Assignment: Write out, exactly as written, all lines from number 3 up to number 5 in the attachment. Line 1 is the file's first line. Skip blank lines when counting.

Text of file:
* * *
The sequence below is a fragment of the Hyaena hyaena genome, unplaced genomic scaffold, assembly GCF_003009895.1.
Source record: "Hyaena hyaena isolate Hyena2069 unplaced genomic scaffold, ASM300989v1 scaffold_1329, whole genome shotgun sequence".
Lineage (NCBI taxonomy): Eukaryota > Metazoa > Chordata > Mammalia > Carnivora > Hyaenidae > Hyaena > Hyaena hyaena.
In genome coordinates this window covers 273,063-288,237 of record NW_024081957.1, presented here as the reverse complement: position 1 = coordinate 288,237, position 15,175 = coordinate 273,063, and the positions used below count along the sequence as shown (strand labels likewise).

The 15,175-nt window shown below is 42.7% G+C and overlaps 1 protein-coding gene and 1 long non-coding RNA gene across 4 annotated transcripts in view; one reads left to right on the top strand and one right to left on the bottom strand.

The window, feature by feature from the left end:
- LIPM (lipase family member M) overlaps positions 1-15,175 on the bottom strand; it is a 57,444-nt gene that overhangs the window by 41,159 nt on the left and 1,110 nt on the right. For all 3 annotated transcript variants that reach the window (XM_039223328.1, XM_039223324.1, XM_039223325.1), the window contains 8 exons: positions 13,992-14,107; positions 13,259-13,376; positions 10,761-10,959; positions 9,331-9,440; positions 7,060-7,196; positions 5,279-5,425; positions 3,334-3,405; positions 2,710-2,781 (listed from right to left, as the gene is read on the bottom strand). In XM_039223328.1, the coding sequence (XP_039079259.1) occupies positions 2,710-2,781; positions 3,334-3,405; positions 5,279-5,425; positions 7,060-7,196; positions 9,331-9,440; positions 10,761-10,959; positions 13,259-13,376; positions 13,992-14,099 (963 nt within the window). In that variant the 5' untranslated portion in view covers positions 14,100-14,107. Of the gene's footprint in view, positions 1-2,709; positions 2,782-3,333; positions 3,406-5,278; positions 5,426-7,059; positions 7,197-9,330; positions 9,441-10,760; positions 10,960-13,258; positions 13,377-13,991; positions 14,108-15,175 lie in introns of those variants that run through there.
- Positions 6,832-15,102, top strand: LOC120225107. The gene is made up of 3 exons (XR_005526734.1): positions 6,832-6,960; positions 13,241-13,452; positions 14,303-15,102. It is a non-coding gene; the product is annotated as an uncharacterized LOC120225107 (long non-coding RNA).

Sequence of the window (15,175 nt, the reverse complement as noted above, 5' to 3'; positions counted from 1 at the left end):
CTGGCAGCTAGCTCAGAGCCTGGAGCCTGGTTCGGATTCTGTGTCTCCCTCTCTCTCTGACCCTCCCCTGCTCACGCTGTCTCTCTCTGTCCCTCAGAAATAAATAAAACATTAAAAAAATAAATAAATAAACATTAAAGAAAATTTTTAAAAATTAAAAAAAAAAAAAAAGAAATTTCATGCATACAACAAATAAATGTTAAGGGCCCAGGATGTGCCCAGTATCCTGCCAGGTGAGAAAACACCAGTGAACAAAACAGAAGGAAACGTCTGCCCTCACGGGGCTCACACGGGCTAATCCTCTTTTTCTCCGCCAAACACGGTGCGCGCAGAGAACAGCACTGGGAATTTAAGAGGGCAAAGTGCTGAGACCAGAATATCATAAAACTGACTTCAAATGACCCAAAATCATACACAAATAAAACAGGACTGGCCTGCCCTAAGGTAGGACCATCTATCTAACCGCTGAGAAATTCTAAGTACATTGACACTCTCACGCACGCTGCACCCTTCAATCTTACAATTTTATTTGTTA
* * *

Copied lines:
Lineage (NCBI taxonomy): Eukaryota > Metazoa > Chordata > Mammalia > Carnivora > Hyaenidae > Hyaena > Hyaena hyaena.
In genome coordinates this window covers 273,063-288,237 of record NW_024081957.1, presented here as the reverse complement: position 1 = coordinate 288,237, position 15,175 = coordinate 273,063, and the positions used below count along the sequence as shown (strand labels likewise).

The 15,175-nt window shown below is 42.7% G+C and overlaps 1 protein-coding gene and 1 long non-coding RNA gene across 4 annotated transcripts in view; one reads left to right on the top strand and one right to left on the bottom strand.